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Background: Life expectancy is 10-20 years lower in patients with schizophrenia than in the general population. In addition, men with schizophrenia have an earlier age at onset, more pronounced deficit symptoms, poorer course, and poorer response to antipsychotic medications than women. Recent studies have indicated that loss of chromosome Y (LOY) in peripheral blood is associated with an increased risk of all-cause mortality. In order to elucidate the pathophysiology of male-specific features, we investigated the association between LOY and schizophrenia. Materials and methods: The present study included 360 Japanese men (146 patients with schizophrenia vs 214 controls). The relative amount of Y chromosome was defined as the ratio of chromosome Y to chromosome X (Y/X ratio) based on the fluorescent signal of co-amplified short sequences from the Y-X homologous amelogenin genes (AMELY and AMELX). Results: There was no significant difference in the frequency of LOY between the schizophrenia and control groups. However, longer duration of illness was associated with LOY after controlling for age and smoking status in the schizophrenia group (P=0.007, OR =1.11 [95% CI =1.03-1.19]). Conclusion: According to our results, schizophrenia may not have a remarkable effect on blood LOY; however, LOY may be associated with disease course in patients with schizophrenia.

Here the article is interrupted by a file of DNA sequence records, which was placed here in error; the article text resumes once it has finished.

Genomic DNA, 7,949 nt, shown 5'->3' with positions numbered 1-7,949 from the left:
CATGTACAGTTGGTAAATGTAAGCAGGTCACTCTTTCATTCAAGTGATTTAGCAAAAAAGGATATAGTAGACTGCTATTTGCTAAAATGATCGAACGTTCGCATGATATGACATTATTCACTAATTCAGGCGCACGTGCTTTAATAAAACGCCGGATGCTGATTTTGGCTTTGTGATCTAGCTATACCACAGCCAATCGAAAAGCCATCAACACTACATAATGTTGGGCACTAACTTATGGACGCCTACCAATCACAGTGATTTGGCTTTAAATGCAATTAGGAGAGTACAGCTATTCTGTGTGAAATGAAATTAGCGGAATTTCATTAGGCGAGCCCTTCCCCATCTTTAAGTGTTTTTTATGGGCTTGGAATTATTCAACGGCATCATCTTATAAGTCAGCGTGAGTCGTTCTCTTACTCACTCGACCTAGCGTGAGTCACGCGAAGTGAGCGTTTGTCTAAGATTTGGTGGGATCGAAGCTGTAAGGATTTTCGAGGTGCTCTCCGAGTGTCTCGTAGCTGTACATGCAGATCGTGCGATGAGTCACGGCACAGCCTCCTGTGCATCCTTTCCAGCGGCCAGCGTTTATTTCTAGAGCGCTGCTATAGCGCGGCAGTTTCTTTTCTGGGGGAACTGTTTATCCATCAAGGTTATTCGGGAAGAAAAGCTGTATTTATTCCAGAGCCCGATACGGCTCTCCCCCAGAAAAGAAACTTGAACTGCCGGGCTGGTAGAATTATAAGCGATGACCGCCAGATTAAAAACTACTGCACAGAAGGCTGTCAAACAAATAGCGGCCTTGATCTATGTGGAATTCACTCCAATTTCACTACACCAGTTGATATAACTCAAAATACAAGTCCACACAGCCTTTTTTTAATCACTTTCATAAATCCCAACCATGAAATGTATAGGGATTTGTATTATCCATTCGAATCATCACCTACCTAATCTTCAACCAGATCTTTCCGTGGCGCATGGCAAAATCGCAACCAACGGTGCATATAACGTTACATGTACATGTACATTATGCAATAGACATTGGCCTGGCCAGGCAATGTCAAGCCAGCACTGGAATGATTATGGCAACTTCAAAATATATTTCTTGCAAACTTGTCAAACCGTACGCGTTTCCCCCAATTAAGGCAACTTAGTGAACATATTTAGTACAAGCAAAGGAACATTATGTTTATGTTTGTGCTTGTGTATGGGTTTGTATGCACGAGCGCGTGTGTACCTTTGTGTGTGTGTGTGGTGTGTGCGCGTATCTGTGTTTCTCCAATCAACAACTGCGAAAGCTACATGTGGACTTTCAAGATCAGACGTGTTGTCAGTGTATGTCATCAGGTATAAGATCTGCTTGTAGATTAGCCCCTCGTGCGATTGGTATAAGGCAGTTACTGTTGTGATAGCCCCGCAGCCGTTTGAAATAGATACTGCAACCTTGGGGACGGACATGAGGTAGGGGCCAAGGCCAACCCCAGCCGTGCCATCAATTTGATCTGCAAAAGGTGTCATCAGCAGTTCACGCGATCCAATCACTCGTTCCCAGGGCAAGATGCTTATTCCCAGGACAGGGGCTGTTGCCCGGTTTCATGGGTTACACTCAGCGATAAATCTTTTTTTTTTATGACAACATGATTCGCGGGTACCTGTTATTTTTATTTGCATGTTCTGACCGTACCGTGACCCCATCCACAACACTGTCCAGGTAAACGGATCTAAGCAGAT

• Neuropsychiatric Disease and Treatment

    Neuropsychiatric Disease and Treatment (14), 2115-2122, 2018-08-20

    Dove Medical Press


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